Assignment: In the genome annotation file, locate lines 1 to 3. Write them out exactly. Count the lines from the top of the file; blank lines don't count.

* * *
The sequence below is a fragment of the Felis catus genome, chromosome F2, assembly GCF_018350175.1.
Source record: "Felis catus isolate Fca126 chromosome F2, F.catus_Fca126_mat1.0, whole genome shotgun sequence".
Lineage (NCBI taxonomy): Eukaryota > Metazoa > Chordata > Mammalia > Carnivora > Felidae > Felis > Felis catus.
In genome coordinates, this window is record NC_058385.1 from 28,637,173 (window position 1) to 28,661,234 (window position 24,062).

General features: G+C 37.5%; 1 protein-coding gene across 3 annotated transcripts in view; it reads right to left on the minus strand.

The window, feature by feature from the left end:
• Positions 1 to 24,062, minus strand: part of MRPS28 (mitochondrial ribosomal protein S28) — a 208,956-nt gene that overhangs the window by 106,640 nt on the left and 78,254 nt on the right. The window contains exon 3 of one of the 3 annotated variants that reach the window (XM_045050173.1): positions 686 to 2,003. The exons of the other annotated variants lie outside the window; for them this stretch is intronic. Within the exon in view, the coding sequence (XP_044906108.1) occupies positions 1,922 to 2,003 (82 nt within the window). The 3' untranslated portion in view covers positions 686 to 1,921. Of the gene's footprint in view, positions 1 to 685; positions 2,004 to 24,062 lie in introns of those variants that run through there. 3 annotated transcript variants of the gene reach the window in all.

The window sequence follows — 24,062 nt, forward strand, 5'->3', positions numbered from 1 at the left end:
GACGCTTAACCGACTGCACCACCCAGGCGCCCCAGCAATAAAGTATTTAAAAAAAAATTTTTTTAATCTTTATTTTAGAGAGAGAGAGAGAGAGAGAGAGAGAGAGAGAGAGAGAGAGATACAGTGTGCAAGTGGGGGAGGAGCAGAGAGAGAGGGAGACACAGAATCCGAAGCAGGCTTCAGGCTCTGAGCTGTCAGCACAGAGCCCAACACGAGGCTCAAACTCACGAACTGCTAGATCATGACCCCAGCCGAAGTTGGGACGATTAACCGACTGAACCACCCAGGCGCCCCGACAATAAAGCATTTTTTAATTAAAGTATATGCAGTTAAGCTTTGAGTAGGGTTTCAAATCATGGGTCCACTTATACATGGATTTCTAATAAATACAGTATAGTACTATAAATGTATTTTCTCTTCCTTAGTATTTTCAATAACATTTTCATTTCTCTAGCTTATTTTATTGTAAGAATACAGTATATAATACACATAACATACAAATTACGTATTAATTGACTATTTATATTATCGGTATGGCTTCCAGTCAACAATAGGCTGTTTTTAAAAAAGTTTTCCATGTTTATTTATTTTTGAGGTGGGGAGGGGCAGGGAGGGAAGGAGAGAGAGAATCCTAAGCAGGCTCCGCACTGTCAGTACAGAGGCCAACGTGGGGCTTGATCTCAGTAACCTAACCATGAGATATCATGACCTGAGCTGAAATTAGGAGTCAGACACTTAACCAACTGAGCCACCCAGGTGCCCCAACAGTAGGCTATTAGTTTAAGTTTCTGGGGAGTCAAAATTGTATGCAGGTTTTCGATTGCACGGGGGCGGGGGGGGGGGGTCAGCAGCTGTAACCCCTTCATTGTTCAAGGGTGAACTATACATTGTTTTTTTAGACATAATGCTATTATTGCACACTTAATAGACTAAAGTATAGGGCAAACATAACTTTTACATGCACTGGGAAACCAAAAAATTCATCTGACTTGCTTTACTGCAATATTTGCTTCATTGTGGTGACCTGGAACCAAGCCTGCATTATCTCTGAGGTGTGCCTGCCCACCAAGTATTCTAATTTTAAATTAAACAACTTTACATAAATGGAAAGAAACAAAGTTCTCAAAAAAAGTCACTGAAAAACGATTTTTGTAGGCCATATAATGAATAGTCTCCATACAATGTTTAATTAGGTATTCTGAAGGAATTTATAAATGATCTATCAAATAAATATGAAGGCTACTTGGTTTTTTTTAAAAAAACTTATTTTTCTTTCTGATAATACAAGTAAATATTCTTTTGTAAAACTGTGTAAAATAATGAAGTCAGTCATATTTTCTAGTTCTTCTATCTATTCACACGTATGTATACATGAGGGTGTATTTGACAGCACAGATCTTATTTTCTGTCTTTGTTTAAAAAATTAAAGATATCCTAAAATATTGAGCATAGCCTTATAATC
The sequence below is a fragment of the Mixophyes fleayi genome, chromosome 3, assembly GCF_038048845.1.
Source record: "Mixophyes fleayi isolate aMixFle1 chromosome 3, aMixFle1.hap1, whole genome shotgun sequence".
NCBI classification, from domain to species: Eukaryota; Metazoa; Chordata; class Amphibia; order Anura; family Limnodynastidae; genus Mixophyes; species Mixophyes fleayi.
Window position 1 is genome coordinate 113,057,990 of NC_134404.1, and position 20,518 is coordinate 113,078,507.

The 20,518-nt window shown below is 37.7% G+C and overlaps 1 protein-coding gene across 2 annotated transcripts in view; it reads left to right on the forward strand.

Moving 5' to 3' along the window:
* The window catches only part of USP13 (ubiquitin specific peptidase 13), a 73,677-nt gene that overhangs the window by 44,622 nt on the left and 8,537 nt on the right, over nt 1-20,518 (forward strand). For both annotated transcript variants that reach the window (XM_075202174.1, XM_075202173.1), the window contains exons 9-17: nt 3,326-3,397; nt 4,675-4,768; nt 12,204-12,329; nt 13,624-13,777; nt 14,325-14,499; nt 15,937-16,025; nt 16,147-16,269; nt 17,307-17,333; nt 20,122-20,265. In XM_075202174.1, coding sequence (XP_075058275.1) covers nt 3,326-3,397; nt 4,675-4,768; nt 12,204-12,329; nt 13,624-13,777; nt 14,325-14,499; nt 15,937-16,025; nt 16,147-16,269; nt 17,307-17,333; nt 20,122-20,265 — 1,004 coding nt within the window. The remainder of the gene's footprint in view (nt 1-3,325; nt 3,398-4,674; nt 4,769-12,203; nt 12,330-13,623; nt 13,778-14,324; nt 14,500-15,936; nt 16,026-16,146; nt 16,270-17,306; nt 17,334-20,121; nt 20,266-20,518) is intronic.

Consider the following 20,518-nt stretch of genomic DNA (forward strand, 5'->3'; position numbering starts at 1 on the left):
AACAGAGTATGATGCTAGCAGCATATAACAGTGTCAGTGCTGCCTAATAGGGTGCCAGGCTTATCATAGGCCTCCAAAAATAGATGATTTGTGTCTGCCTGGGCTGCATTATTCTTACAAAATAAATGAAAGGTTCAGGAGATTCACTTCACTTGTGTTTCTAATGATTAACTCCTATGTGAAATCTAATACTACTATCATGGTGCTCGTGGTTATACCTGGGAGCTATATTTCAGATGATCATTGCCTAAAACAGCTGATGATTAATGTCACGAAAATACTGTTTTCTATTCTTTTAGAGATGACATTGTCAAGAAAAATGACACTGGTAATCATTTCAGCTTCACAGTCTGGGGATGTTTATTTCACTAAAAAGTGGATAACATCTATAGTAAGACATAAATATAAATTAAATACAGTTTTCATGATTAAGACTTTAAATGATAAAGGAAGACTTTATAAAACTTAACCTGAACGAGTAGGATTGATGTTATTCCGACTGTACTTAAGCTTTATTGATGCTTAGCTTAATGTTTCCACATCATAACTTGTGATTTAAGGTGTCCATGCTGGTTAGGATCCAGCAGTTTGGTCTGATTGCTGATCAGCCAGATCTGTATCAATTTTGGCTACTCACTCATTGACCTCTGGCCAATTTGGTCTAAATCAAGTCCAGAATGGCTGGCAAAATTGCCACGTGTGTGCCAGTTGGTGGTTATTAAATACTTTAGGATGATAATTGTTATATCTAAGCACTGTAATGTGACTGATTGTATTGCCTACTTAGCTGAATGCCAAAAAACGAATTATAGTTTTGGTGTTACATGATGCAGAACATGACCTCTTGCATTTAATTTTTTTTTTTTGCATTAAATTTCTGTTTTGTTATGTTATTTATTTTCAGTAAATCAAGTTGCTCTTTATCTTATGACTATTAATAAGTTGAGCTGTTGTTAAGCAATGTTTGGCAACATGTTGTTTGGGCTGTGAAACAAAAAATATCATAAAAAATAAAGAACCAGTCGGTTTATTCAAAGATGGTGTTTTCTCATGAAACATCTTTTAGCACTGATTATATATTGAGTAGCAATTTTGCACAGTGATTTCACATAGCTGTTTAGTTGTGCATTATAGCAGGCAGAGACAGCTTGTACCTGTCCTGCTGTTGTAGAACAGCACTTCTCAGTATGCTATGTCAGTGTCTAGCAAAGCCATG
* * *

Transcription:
The sequence below is a fragment of the Felis catus genome, chromosome F2, assembly GCF_018350175.1.
Source record: "Felis catus isolate Fca126 chromosome F2, F.catus_Fca126_mat1.0, whole genome shotgun sequence".
Lineage (NCBI taxonomy): Eukaryota > Metazoa > Chordata > Mammalia > Carnivora > Felidae > Felis > Felis catus.